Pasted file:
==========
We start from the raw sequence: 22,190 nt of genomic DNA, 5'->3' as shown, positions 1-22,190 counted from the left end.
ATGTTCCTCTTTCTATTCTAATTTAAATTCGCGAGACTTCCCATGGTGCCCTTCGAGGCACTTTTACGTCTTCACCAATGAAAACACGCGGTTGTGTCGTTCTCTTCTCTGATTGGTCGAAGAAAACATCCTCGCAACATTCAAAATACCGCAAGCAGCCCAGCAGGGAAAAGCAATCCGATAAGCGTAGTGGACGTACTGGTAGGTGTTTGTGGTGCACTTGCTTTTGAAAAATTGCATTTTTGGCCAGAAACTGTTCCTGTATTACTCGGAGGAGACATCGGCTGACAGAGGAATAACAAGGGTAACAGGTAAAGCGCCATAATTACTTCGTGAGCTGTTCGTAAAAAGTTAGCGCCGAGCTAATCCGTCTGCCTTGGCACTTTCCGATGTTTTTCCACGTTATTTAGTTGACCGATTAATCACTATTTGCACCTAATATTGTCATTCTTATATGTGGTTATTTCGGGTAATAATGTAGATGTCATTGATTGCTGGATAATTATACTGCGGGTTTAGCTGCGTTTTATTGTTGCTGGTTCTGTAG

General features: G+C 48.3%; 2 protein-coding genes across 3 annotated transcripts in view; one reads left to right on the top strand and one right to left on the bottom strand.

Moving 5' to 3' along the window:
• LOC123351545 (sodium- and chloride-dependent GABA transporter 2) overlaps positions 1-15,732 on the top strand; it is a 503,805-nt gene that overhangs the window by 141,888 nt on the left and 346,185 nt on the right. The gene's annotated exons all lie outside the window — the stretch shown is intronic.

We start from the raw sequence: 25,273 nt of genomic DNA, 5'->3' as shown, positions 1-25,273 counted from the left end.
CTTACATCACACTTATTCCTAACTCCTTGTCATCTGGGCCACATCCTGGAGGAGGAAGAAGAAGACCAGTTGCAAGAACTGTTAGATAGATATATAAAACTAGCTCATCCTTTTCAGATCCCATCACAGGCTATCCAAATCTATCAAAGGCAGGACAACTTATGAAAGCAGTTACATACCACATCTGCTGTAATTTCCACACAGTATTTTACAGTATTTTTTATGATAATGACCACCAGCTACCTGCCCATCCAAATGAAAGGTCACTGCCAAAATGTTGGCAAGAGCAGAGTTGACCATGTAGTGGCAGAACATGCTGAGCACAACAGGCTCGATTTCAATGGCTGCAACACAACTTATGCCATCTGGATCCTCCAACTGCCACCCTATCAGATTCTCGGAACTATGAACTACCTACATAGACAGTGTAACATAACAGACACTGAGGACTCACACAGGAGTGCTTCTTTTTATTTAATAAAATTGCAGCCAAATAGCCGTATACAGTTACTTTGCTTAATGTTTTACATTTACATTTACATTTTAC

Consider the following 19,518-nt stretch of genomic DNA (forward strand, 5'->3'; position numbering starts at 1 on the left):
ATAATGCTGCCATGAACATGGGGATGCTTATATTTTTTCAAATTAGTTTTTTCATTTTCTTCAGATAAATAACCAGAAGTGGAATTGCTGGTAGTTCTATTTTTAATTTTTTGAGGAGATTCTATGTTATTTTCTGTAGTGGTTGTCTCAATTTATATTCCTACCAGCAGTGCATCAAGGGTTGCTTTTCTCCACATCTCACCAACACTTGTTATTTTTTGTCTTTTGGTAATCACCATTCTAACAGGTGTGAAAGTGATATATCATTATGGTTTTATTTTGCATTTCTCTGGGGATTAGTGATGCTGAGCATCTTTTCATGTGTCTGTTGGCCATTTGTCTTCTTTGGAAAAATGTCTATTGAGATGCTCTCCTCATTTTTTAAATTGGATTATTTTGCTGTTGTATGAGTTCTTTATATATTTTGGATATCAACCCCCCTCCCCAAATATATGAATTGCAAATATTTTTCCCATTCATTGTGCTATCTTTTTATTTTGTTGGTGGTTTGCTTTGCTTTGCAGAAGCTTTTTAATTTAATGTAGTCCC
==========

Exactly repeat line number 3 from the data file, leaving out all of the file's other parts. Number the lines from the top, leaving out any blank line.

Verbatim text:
General features: G+C 48.3%; 2 protein-coding genes across 3 annotated transcripts in view; one reads left to right on the top strand and one right to left on the bottom strand.